By: Lars Koelendorf, EMEA Vice President, Solutions & Enablement at Aruba, a Hewlett Packard Enterprise company
As a CEO, it's impossible to be involved in every single business decision, which is why you are supported by a strong C-suite, with each member responsible for ensuring that their area of the business runs smoothly.
So does that mean that you can be a CEO without having a relationship with IT and the network?
The short answer is no. Not given the pace of digitization, when technology now powers and enables so much of your business.
The long answer is that when it comes to the network, CEOs all have varying degrees of understanding and input. But the stronger the relationship between the CEO and the network, the bigger the impact on IT, the business functions it supports, and the business at large.
To prove this, I've identified three key points of interest.
Investing in the network means investing in all business units and goals
Is there any department that wouldn't benefit from the ability to work better, faster, easier, smarter, cheaper and more secure? Or any strategic priority that wouldn't be advanced?
The pandemic has already demonstrated why digital transformation is now fundamental to business survival. Having the latest technologies means you could help client- and customer-facing departments to provide higher quality and more competitive products and services, and to keep up with evolving demands. It means empowering back-end functions to provide better support to the rest of the business. And it means that employees – regardless of which department they belong to or where they choose to work – can have the best experience possible, without any technical roadblocks and complications to stop them from delivering their best work. Indeed, many employees actually experienced very good connectivity while working from home during the pandemic – and now demand that same easy and seamless experience coming back into the workplace.
You could also automate your systems, which would not only streamline operations, eliminate human error and overcome human limitations, but free up your employees to focus on projects that drive real value.
Speaking of real value, with the right technology, you could also finally be able to derive actionable insights from the deluge of data that your company has been accumulating.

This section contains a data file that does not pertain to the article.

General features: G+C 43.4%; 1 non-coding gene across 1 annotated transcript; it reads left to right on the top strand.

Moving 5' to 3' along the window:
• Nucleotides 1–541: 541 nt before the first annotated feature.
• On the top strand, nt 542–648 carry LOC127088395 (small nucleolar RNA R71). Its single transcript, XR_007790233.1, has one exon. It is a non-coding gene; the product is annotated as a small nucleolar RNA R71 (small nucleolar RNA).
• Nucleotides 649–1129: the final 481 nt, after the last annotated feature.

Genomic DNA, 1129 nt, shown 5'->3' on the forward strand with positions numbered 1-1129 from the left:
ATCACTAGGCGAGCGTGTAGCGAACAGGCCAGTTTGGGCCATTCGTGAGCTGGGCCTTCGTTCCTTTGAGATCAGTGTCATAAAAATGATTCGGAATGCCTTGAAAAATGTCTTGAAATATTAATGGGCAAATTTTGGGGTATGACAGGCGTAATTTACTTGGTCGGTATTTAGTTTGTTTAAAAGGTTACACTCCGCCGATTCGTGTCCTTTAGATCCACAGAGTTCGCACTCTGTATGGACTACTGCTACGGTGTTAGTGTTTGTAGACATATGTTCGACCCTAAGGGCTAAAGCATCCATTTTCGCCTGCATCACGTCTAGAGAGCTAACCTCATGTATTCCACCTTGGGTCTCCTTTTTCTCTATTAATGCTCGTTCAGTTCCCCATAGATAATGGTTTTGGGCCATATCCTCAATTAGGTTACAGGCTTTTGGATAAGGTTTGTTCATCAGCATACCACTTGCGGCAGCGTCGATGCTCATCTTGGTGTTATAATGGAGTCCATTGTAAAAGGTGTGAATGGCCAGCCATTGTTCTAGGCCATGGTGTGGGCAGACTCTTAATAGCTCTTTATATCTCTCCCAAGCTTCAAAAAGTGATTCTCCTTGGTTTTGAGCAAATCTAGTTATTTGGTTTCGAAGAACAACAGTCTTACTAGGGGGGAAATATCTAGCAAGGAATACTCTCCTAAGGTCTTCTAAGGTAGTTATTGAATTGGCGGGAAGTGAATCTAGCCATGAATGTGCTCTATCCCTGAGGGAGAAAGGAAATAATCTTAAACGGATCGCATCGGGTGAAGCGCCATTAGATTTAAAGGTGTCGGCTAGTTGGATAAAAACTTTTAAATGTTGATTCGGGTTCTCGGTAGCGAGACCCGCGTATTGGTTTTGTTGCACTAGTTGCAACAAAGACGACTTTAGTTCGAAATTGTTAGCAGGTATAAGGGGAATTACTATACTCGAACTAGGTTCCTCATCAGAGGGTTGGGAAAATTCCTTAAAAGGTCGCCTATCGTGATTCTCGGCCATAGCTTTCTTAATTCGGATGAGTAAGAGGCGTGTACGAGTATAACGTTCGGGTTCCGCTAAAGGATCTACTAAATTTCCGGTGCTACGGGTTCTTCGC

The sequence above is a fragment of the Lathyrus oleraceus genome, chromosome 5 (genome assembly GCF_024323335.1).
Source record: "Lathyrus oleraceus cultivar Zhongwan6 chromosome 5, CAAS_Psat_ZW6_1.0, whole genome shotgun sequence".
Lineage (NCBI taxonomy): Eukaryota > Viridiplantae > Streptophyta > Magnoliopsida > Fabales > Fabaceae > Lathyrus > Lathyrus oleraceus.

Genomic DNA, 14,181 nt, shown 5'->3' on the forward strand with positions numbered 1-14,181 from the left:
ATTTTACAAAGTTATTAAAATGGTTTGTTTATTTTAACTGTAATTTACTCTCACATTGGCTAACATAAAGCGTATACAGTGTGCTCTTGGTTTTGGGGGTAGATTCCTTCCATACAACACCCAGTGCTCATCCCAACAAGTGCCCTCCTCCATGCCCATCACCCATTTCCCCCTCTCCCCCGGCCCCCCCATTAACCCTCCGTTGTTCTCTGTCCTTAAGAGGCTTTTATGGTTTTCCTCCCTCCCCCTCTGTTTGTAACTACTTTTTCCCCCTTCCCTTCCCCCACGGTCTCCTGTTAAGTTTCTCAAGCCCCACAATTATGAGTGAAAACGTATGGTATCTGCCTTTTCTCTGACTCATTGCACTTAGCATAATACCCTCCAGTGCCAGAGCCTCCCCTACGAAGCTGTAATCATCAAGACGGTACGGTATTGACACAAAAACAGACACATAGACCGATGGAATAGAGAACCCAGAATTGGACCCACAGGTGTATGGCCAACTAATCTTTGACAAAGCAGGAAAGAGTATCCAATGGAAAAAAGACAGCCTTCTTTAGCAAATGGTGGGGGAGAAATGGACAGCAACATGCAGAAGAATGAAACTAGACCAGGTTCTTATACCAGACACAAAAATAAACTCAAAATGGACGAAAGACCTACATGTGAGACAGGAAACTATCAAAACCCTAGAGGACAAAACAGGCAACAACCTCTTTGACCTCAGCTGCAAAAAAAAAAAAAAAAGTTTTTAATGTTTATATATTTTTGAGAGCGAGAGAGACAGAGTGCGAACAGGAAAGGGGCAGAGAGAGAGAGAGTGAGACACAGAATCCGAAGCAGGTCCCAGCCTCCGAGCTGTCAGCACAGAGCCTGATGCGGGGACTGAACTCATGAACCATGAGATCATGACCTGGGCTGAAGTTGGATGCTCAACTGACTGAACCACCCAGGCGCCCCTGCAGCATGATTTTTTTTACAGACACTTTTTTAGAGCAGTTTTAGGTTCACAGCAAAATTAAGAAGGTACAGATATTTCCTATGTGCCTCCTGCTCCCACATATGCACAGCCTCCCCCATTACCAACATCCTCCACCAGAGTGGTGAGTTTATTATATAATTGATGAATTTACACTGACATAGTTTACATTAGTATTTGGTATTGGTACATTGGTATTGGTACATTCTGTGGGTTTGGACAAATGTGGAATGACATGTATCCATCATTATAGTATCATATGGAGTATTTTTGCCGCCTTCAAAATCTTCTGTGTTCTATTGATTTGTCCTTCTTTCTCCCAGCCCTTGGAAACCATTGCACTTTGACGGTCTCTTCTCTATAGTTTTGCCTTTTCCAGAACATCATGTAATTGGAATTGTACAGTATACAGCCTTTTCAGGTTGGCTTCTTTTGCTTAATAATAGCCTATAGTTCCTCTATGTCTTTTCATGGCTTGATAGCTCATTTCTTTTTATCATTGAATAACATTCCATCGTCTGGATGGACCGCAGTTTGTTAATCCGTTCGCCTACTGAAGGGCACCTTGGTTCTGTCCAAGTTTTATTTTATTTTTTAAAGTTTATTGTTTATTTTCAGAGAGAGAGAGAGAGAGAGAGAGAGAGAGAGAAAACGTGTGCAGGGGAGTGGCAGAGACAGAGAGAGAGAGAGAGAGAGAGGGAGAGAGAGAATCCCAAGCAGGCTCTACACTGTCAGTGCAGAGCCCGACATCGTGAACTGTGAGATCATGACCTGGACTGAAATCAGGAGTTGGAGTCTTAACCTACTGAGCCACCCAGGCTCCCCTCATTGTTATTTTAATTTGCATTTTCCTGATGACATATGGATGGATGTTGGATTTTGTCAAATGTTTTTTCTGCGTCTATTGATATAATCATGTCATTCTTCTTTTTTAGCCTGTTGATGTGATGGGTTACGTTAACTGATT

Enterprise data has the potential to deliver significant cost savings, improve operational efficiency and even unlock new business opportunities and revenue streams. But first, it needs to be stored, secured, sorted and analyzed – all of which a great enterprise network can help with.
This is only the tip of the iceberg in terms of what the network can do. To unlock its full potential, CEOs need to work closely with their CIOs and other department heads to understand the exact impact that the network could have on every area of their business. The network is key to all your sustainability goals
Sustainability isn't just a strategic priority. For most companies around the world, sustainability has become the priority, given that it's being driven both from the top down (by company boards and investors, and governments) and from the bottom up (by employees and the general public).
You could even say that the network and sustainability have something in common: they both have an impact on all areas of the business.
Which, in fact, means that the network can have an impact on all areas of sustainability!
The network plays an integral role in allowing companies to become more sustainable, to measure and prove their sustainability, and to build more sustainable products and services. And for this reason alone, investing in the right network infrastructure should be the top of any modern CEO's agenda. It's not just about keeping up, but staying ahead
Given the rate of change and disruption, any CEO simply using the network to keep operations moving and up with the latest technology has already lost the game.
It used to be that if the network were down, your employees could do other manual work while waiting for a fix. Today, however, if there are issues with the network everything stops. In that sense it has become fundamental to keeping businesses running.
But the network has so much more potential than this – to help the business continually stay ahead of and be differentiated from the competition.
This is predominantly because investing in an agile network creates the foundation for every area of the business to innovate, from IT teams themselves to the company's R&D department.
With an agile network, the infrastructure is always ready to integrate, support, secure and fund any new technological developments that might help the business to move the needle on its goals.
Today, things move quickly. It's up to the CEO to ensure that their business can move just as fast.
Creating strong C-suite connections
What I hope that this article has shown is that the network can no longer be the sole responsibility of any single executive or department.
And while this particular article has focused on the relationship between the CEO and the network, the real relationship is of course between the CEO and the rest of the C-suite, particularly the CIO.
So for CEOs, my advice is simple.
Focus on how you can empower your CIO to be an advocate for the network in your business, and support all your C-suite members to work together towards building a network that helps them achieve both their individual departmental and collective organizational goals.
After all, the business drives the network. But it is the C-suite that drives the business, and the CEO that leads the C-suite.